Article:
Watching Anime: Sub vs. Dub — Which Is Better? The Eternal Question that May Never Be Answered!

Welcome back, all! As you can see, I’ve decided it’s time for me to get around to writing about one of the topics I teased in my Anime & Manga 101 post. Please excuse the absurdly long title reminiscent of anime episode titles…I’m trying to be funny. And it worked, obviously! I’M HILARIOUS!

Anyway! Moving on. It’s time for the sub vs. dub debate!

Image Credit: WMTanime

Image Credit: WMTanime

As we mentioned in our New Year’s post, Peder and I have set ourselves the resolution to watch more anime this year. We’re off to a good start with Soul Eater, an anime set in Death City, where kids train to become weapons masters and harvest souls that have lost their humanity and have turned into monsters. The weapons they use are different than your run-of-the-mill swords or scythes, though — they just so happen to be humans who have the ability to turn into weapons. So far it’s a great premise, and has the perfect blend of hilarity and depth that all the best animes do.

We started the series off by watching a couple of the subtitled episodes, and then learned that voice actor Laura Bailey voices Maka, the main character. We’ve both enjoyed seeing Bailey on the Geek & Sundry show Critical Role, and wanted to hear some of her voice work, so we watched the English-dub version of the next episode And it was undoubtedly good, but as I’ve noticed when I’ve watched other dubbed anime, there was something about the English version that just…didn’t quite seem right.

So what’s the deal? What makes the original so great, even if it’s in a language we don’t understand? What’s wrong with dubs, anyway? Well, I have a few theories.

In dubbed anime, the original inflection (and therefore, emotion) is lost. As I mentioned in Anime & Manga 101, even those of us who don’t speak a word of Japanese tend to like subbed anime better than dubbed.

This is because, even if we don’t understand the words the characters are saying, we can hear the emotion in their voices and reactions, and that inflection tells us just as much about what’s happening in an episode as the words do. When we watch a dub, we can instinctively tell that something’s missing, and even when the voice actors in the dub are great, everything feels a little bit lifeless and flat.

Subbed anime tends to be better at explaining things that were lost in translation. As with any translated work, there will always be jokes that work in one language and not another because the wordplay doesn’t translate. And in anime, there are always appearances of common Japanese idioms that don’t make any sense to English speakers.

Translators are pretty good at finding workarounds, but no matter what, there will be some pieces that don’t quite fit. In dubbed versions, they’ll sometimes add in translator’s notes about these pieces, but that can serve to pull you out of the story a bit, whereas when you’re already watching the subbed version, they just blend right in with the rest of the subtitles. And sometimes the subbed versions contain more information than the dubs do, because the dubs might just cut the unworkable bit out altogether and replace it with something else, rather than try to explain it. Thus, it’s kind of a pain, as well as occasionally confusing, to miss out on these interesting little asides while watching the dubbed version. Of course, you’ll always run the risk of having to decipher badly translated subs, but…that’s probably worth a whole other post.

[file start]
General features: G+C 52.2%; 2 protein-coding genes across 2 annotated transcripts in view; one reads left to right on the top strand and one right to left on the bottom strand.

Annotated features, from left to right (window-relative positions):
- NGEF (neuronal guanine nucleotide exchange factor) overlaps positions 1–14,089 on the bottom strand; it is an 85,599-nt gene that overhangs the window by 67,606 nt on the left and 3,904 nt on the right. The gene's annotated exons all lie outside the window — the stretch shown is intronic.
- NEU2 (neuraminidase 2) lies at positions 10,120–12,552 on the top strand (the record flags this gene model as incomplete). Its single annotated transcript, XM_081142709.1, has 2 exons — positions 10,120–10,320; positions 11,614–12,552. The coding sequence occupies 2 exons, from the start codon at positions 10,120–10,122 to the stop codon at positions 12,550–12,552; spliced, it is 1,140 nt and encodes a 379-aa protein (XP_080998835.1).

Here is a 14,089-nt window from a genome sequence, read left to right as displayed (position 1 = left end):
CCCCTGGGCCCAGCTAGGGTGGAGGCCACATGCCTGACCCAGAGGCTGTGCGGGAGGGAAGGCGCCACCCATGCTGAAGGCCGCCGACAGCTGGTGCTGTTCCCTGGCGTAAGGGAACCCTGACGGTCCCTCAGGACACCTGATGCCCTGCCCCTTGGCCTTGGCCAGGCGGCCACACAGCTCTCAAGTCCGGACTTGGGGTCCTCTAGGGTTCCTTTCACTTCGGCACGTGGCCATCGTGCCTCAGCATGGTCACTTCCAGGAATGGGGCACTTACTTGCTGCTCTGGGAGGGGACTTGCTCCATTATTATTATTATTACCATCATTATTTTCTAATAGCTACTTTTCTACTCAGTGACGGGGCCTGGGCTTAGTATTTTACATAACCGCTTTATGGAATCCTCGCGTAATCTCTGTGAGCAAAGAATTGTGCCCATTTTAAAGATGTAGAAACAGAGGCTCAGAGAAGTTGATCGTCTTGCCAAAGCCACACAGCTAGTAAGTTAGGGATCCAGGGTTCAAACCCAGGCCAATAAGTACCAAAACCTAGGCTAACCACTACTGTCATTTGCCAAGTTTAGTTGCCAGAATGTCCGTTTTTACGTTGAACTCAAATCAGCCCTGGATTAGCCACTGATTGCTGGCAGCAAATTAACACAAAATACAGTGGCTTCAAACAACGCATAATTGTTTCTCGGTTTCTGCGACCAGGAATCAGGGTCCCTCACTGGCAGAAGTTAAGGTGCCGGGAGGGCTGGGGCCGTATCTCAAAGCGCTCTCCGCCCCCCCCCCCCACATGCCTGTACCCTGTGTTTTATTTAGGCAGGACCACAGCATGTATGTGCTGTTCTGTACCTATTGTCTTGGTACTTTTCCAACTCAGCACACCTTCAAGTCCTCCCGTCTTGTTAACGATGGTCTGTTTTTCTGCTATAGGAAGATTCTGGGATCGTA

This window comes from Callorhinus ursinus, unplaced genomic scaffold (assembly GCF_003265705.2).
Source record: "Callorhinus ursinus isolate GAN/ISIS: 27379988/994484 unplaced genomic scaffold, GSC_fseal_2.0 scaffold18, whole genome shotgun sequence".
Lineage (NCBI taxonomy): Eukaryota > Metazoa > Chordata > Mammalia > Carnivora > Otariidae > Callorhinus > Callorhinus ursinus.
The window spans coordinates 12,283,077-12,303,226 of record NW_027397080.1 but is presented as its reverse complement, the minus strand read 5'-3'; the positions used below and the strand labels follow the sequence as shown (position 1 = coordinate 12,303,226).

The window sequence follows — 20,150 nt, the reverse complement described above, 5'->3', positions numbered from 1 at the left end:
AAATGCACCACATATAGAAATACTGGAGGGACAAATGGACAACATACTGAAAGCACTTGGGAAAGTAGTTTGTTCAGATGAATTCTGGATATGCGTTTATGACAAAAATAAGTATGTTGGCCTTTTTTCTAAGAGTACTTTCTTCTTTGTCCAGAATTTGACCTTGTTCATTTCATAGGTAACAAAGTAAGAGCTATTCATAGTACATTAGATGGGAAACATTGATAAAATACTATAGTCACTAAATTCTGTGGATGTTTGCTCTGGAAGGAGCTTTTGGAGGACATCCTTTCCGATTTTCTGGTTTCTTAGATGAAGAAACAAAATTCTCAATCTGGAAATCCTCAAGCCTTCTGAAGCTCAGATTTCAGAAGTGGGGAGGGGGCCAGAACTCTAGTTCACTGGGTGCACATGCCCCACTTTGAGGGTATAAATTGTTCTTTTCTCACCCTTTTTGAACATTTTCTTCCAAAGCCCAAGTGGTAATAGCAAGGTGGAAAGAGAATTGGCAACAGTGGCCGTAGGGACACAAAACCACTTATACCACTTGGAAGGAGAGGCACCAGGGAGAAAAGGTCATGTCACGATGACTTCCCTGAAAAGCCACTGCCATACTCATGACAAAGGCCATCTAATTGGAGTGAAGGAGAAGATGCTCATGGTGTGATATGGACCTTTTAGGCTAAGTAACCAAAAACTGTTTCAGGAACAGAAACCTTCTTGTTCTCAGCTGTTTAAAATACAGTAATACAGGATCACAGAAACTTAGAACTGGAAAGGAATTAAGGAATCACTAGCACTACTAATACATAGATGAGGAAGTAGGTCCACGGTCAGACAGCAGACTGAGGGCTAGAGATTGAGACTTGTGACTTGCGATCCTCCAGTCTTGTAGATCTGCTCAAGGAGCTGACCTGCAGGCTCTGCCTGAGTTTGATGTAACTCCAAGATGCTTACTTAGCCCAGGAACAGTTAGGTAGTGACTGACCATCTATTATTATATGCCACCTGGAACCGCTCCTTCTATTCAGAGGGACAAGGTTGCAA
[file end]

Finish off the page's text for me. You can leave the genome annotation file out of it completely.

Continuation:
We tend to prefer the thing we experience first. Just as I prefer the 2005 version of Pride & Prejudice to the infinitely better-loved BBC version (yes, yes, I know…put down your pitchforks) because it was my introduction to that story, I prefer the sub of Soul Eater to the dub, because that’s what I started out watching. This has little to do with the actual merits of each version, and more to do with the fact that we’re all creatures of habit; we tend to like the thing we formed memories of first, whether or not it’s objectively better than another version of the same thing. And for anime-watchers, that tends to be the original Japanese version, especially for the more hardcore among us who watch the subbed version long before voice actors for the dubbed version have even been casted.

These are some of the reasons why subs tend to win out in the subs vs. dubs debate, but there are certainly others, as well as plenty of arguments for the other side. What differences have you noticed between the two versions, and why do you prefer one over the other? Do you prefer different versions for different situations? Or is there a version you choose no matter what? Tell us in the comments!

————–

Share questions, comments, or ideas for articles with us!

Email us at nerdologists@gmail.com
Follow us on Twitter at @NerdologistCast
Message us directly on Twitter at @TheScando and @Kefka73
Visit us on Facebook

Leave a Reply

Your email address will not be published. Required fields are marked *